Land use and land cover (LULC) in the United States has changed dramatically over the last century. With a changing landscape, natural processes have been forever altered, impacting climate, carbon, hydrology, biodiversity, and other ecosystem services. An understanding of historical LULC is needed to assess the past effects of LULC change on ecological and societal processes, and to facilitate the modeling of potential future LULC change to support planning and mitigation efforts. Multiple contemporary, spatially explicit LULC databases are available for the conterminous United States at moderate spatial and thematic resolutions, including the National Land Cover Database, LANDIRE, and the USGS Land Cover Trends project. However, these data rely on remote sensing data and are unavailable for dates prior to the initiation of Landsat. There are no historical, spatially explicit, consistent LULC databases available for the conterminous United States.
To meet the need for historical LULC data, staff at the USGS Earth Resources Observation and Science (EROS) Center have used a modeling approach to produce historical LULC maps back to 1938 for the conterminous United States. Historical remote sensing databases were combined with Agricultural Census data, demographic histories, a database of reservoir construction dates, county-level wetland drainage histories, and other historical data to construct historical “demand” back to 1938. Demand essentially provides a prescription for the quantities of historical LULC change at annual time steps at a regional level, with U.S. Environmental Protection Agency (EPA) ecoregions serving as the spatial framework. A spatial allocation component within the FOREcasting SCEnarios of land use change (FORE-SCE) model ingests quantitative demand at a regional level and produces a spatially explicit representation of the prescribed proportions of LULC change.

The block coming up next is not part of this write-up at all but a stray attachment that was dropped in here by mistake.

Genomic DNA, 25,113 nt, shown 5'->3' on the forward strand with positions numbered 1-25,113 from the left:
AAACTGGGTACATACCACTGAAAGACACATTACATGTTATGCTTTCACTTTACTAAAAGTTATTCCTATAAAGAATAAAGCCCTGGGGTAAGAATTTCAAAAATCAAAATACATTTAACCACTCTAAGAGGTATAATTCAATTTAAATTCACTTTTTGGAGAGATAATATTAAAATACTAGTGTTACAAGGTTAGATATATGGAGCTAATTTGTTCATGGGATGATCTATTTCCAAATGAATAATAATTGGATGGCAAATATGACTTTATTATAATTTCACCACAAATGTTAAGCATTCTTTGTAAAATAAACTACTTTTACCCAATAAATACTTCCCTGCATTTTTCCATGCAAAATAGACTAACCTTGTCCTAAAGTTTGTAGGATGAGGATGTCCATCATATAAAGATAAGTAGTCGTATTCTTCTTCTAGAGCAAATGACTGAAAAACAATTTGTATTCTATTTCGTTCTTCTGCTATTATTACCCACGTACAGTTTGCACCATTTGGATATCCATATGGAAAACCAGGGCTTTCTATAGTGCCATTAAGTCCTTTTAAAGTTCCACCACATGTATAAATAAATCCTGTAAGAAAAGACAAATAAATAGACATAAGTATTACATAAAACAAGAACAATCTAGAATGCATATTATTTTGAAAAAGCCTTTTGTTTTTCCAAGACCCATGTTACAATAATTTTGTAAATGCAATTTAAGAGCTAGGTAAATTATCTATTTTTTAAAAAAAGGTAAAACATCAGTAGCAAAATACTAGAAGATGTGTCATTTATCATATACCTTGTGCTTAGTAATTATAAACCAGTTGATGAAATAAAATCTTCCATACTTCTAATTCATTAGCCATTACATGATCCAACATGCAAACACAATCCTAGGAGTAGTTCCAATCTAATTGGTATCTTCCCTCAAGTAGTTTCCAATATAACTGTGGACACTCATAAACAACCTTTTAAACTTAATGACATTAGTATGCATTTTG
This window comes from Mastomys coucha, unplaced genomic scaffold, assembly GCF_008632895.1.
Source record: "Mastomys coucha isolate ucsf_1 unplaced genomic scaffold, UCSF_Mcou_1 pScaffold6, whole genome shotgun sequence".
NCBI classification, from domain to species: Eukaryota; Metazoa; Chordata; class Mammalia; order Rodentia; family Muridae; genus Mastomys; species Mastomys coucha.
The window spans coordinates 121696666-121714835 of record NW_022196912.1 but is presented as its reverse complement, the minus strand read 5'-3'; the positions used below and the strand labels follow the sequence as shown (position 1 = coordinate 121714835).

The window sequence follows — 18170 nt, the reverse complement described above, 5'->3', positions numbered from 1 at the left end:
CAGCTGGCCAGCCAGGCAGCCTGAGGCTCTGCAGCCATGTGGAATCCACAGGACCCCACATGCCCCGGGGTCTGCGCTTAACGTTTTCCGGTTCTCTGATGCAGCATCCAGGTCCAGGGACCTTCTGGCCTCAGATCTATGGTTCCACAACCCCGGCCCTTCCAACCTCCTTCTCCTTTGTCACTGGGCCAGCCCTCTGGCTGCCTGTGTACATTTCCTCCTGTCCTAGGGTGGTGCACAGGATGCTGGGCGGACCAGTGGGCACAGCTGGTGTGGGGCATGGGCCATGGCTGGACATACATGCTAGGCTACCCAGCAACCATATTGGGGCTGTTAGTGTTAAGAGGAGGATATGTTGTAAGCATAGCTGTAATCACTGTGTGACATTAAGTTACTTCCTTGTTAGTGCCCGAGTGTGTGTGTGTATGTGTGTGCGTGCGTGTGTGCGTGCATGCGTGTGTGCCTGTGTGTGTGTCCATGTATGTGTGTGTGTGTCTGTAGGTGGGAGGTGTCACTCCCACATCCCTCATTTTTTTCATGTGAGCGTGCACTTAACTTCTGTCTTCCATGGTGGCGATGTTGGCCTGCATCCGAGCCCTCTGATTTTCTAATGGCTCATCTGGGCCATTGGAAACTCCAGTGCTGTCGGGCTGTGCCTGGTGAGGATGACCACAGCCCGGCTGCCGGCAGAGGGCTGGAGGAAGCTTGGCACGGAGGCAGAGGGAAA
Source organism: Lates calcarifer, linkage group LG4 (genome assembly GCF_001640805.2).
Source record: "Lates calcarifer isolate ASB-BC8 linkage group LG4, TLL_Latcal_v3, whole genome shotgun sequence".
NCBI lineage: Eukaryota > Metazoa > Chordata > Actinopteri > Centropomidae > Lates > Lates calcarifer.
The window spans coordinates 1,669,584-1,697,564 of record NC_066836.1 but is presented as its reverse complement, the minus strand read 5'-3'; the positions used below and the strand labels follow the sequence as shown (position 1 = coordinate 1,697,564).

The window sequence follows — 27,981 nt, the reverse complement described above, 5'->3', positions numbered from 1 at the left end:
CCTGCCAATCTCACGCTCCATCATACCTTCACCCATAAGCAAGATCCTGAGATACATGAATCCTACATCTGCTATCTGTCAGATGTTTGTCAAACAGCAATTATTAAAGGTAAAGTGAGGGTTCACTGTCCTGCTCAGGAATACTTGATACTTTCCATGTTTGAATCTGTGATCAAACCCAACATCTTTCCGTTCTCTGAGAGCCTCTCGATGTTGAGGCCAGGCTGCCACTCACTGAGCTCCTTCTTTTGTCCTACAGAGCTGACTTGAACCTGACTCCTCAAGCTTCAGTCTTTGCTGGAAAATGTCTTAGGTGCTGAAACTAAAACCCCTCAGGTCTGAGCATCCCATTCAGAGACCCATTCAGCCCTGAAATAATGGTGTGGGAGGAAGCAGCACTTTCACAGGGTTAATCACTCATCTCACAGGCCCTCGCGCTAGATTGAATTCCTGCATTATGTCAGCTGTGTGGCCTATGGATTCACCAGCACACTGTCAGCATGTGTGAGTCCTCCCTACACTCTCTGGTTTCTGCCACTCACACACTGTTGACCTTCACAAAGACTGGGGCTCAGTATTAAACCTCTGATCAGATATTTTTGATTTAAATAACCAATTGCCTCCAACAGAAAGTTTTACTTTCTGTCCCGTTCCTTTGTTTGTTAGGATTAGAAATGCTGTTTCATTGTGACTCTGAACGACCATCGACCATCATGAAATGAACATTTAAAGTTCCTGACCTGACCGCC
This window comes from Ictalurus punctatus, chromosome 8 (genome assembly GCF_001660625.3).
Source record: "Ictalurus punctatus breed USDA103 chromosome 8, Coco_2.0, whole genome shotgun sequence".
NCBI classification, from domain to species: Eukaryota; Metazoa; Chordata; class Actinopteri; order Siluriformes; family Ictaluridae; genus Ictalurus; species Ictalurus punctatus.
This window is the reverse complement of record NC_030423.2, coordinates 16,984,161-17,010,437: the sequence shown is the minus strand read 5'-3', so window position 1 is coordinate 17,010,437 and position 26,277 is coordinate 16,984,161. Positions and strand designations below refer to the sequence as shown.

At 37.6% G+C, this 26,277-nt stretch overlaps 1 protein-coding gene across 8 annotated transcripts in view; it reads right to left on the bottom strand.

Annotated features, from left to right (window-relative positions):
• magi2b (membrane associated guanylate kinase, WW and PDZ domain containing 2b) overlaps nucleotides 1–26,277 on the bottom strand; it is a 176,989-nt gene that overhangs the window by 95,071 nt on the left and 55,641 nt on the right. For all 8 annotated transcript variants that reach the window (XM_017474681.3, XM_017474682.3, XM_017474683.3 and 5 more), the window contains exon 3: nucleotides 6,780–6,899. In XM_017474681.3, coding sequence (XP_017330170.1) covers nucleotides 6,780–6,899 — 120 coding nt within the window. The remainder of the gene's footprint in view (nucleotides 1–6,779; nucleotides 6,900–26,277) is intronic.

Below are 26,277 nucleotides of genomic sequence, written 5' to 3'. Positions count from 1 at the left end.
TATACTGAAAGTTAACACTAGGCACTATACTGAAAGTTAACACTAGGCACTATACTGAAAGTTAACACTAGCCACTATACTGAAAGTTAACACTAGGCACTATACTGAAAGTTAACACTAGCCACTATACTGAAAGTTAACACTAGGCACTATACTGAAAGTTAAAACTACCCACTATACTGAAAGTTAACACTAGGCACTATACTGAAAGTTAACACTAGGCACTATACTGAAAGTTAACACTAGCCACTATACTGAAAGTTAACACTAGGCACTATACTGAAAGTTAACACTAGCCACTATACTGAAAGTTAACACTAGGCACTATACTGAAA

The resulting product is an annual, spatially explicit LULC database for the conterminous United States from 1938–1992, with 15 distinct LULC classes mapped at 250-m resolution. The data are designed to be consistent with existing modeled land cover data from 1992–2100, produced as part of the USGS LandCarbon project. Combined, the two datasets provide truly unique, spatially explicit, annual “snapshots” of LULC conditions across the conterminous United States from 1938–2100, with four alternative future scenarios for the years 2006–2100. The unique nature of these data makes them suitable to assess the relationship of LULC change with a wide variety of ecological processes. With data now available for both historical and future time periods, researchers can assess historical LULC change processes, determine historical impacts on ecosystem services, and use the future scenarios to determine potential future impacts, facilitating mitigation and planning efforts. Land cover modeling results discussed here are available at http://landcover-modeling.cr.usgs.gov.
Modeled land use and land cover from 1938–1992 in the San Francisco, California, area. The inset area is approximately 125 x 90 miles.